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Voting machines chop off candidates' names
Computer glitch affects eSlate machines used in Travis, Hays counties; error cannot be fixed by Nov. 7.
By Tara Copp, Corrie MacLaggan; AMERICAN-STATESMAN STAFF

Thursday, October 26, 2006

WASHINGTON It's conventional wisdom in politics that it's good to have a short, simple last name to build identification with voters.

Seems Austin's electronic voting machines think so, too.

As voters review their ballots, they may be surprised to see that the Hart InterCivic Inc. eSlate voting machines chop off candidate names longer than about 15 letters. So Kinky Friedman becomes "Richard 'Kinky' F." Carole Keeton Strayhorn: "Carole Keeton St."

And Texas' senior senator? Just call her "Kay Bailey Hutch."

The problem is not new, but it won't be fixed before the Nov. 7 election, either. Both Hart InterCivic and local officials stress that every candidate's name appears correctly on the voting screen. The glitch occurs on only the last screen, when voters are given the option to see a summary of their choices and double-check their ballot. The votes are not affected and still count, Travis County Clerk Dana DeBeauvoir said.

"Absolutely your vote still counts," she said.

But it does require additional voter diligence in an already complicated special election. For instance, if voters want to double-check that they've picked the Republican or Democrat of their choice, it won't be obvious from the summary screen. A voter would have to know that "William E. 'Bill' " is Democrat Bill Moody, a Supreme Court Place 2 candidate. The summary screen doesn't list party affiliation.

Republican or Democrat won't appear, DeBeauvoir said. "It really does go by name ID. A voter would have to go back to the ballot to read the whole name and party identification."

The cutoff of names is frustrating for election officials, DeBeauvoir said.

"I don't like it. We've been asking the vendor to address this issue for a couple of years now," she said.

The names are cut off because of the size of the letters onscreen, which "causes longer names to truncate," Hart InterCivic Vice President Phillip Braithwaite said.

That's a good thing for gubernatorial contenders Chris Bell and Rick Perry, who both have nine-letter names. They stay on the screen intact. It's not so good for Democratic U.S. Senate challenger Barbara Ann Radnofsky; to the screen she's known as "Barbara Ann Ra."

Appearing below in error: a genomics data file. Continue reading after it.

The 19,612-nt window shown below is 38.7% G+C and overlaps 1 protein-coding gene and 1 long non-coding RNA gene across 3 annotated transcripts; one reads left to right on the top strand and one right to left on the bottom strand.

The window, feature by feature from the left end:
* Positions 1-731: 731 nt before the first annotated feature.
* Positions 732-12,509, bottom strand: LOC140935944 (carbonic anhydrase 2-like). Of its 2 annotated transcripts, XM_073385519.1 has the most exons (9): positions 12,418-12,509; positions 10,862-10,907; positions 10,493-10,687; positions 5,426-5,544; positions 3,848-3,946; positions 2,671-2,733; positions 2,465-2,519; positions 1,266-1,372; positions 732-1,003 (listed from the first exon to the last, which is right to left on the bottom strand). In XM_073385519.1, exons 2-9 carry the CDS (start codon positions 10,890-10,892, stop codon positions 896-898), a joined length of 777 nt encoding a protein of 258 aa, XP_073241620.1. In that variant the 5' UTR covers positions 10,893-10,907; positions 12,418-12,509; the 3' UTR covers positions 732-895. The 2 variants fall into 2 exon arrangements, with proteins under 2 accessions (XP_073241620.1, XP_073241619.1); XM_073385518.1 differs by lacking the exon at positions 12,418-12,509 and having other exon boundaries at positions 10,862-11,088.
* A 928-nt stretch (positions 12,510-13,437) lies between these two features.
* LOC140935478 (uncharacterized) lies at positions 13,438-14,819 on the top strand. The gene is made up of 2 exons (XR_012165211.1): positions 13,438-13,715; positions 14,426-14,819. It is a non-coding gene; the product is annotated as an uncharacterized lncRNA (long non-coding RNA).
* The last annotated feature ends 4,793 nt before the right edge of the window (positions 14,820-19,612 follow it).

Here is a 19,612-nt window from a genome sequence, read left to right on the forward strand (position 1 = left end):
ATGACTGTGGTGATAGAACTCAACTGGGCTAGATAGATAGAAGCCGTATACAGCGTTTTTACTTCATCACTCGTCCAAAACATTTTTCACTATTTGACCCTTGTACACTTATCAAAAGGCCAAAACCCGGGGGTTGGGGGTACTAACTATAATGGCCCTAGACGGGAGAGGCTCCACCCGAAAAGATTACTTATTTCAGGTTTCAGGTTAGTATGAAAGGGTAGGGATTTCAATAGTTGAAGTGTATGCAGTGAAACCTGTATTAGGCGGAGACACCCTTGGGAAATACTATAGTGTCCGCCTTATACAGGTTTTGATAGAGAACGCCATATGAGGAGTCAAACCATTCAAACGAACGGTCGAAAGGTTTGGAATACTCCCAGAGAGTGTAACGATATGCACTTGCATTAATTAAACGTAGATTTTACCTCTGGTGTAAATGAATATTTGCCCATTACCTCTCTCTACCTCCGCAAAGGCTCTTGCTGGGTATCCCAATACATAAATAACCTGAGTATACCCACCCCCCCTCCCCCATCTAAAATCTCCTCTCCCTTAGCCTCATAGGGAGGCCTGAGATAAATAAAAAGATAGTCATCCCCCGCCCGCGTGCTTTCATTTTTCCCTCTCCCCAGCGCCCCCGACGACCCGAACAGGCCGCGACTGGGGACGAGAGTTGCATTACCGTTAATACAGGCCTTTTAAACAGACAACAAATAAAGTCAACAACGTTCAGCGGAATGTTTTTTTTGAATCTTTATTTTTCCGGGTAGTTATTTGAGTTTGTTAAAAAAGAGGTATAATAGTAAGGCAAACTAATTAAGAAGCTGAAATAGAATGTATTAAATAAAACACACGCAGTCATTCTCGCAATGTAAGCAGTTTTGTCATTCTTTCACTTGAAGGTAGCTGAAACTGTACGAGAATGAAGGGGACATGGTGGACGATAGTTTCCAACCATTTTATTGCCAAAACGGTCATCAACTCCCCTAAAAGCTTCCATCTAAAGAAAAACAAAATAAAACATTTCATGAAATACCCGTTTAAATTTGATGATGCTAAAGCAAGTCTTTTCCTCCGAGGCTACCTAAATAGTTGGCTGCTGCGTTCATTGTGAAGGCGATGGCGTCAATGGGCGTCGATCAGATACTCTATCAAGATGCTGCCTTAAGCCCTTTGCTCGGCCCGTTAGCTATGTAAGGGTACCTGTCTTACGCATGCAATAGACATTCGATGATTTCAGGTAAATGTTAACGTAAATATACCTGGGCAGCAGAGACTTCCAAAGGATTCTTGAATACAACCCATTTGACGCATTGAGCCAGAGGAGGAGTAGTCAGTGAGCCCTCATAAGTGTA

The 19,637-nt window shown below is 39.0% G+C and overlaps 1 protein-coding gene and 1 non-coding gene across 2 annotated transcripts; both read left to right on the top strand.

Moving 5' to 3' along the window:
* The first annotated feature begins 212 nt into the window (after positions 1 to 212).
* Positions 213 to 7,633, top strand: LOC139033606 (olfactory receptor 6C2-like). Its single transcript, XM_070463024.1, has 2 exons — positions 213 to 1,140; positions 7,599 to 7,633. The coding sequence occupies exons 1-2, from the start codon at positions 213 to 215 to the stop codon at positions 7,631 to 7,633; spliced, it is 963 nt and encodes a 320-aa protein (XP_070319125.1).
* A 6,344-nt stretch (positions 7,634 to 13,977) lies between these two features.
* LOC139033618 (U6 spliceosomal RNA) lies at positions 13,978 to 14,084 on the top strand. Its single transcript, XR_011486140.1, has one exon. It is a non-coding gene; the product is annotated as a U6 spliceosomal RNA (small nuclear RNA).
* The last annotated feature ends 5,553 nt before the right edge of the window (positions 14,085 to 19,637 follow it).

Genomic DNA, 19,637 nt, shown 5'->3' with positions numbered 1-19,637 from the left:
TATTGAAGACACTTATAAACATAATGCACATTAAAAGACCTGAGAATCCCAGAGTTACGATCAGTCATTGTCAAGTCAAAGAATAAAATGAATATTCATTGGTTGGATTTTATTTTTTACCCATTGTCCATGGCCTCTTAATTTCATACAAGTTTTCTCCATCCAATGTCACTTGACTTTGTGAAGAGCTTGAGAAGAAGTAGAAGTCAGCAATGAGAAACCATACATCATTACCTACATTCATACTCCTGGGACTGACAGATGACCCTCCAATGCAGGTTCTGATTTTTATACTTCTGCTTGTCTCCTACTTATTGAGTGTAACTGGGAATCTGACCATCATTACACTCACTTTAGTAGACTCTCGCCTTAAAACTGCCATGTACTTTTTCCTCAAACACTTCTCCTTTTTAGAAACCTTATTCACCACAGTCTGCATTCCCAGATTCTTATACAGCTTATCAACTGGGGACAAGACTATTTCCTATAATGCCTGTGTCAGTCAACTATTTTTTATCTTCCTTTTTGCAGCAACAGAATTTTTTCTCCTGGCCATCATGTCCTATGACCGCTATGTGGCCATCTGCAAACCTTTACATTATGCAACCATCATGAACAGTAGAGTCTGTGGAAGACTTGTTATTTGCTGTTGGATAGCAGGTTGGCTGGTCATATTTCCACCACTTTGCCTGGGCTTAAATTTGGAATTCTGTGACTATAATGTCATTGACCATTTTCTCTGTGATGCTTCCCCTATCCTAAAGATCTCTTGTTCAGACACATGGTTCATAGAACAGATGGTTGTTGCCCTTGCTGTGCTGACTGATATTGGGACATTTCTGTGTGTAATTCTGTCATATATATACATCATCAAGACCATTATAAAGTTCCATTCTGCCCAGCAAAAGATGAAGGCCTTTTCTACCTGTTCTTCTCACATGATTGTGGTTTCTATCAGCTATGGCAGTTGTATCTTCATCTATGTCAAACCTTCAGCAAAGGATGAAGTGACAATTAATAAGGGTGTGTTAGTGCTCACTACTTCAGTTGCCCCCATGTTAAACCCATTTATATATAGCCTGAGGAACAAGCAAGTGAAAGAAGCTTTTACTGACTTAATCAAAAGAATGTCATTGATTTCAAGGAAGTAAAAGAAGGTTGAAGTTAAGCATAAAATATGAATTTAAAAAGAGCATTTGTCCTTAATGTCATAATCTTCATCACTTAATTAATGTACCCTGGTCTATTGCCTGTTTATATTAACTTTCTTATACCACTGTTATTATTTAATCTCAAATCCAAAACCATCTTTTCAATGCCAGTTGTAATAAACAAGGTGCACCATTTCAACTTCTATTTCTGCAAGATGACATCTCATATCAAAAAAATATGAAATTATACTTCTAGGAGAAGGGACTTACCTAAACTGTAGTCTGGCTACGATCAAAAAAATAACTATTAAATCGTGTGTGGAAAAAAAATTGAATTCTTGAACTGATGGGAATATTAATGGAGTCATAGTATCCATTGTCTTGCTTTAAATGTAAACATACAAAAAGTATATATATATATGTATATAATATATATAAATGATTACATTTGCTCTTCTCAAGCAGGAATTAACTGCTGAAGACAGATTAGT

Kinky Friedman's campaign said he was not aware of the situation because he voted by paper ballot, rather than electronic ballot, in Kerrville. But campaign spokeswoman Laura Stromberg said, "We don't expect it to make a difference. Everyone knows him as Kinky."

A spokesman for Strayhorn said that "Carole Keeton St" could actually help the campaign in Austin, where voters are familiar with Dean Keeton Street, the road near the University of Texas campus named for Strayhorn's late father. "It's Dean Keeton looking down and helping his daughter one more time," campaign spokesman Mark Sanders said.

Hart introduced its eSlate electronic voting machine in 2000. It's used by about 100 Texas counties and in other states. Travis County began using the eSlate machines in 2002 and has a $5 million contract with Hart; Hays County signed an $800,000 contract with the company in 2004.

Since then, the machines have continued to have difficulty putting a candidate's whole name on the screen during the ballot review.

For example, in the heated Virginia Senate race between Republican Sen. George Allen and Democratic challenger James H. "Jim" Webb, the machines Webb's name to just "James H. 'Jim' " on the review screen, The Washington Post reported.

Local election officials said the screen has cut off names in previous cycles but it hasn't been an issue with voters.

Joyce Cowan, Hays County elections administrator, said the county has received few complaints about the issue.

Ashley Burton, a spokeswoman for the Texas secretary of state's office, said that each county had been given the option to reduce the font size on the screen, so the whole name appears, but that it might make it harder for voters to read. Because Travis and Hays counties use an older version of the eSlate machine, that's not an option. Williamson, Bastrop and Caldwell counties use a different electronic voting machine company.

In the Webb-Allen race, City of Alexandria, Va., elections administrator Eric Spicer said they have been aware of the name problem since 2004, when Alexandria first acquired its machines, and "brought it to attention of Hart and the state board of elections." The city, too, is waiting for an upgrade that won't bump off candidates' names.

A spokesman for Hart said the company plans to have all the versions fixed by 2007.

The ped names add to the mix of redistricting and special election concerns that already make this November's vote more complicated than normal. Because of redistricting, residents in Austin's 21st and 25th districts who wish to vote straight party ticket must also check a separate ballot box for the U.S. congressional race.

To make that change easier for voters, affected counties have put the U.S. congressional race at the top of the ballot, before the straight-ticket option appears.


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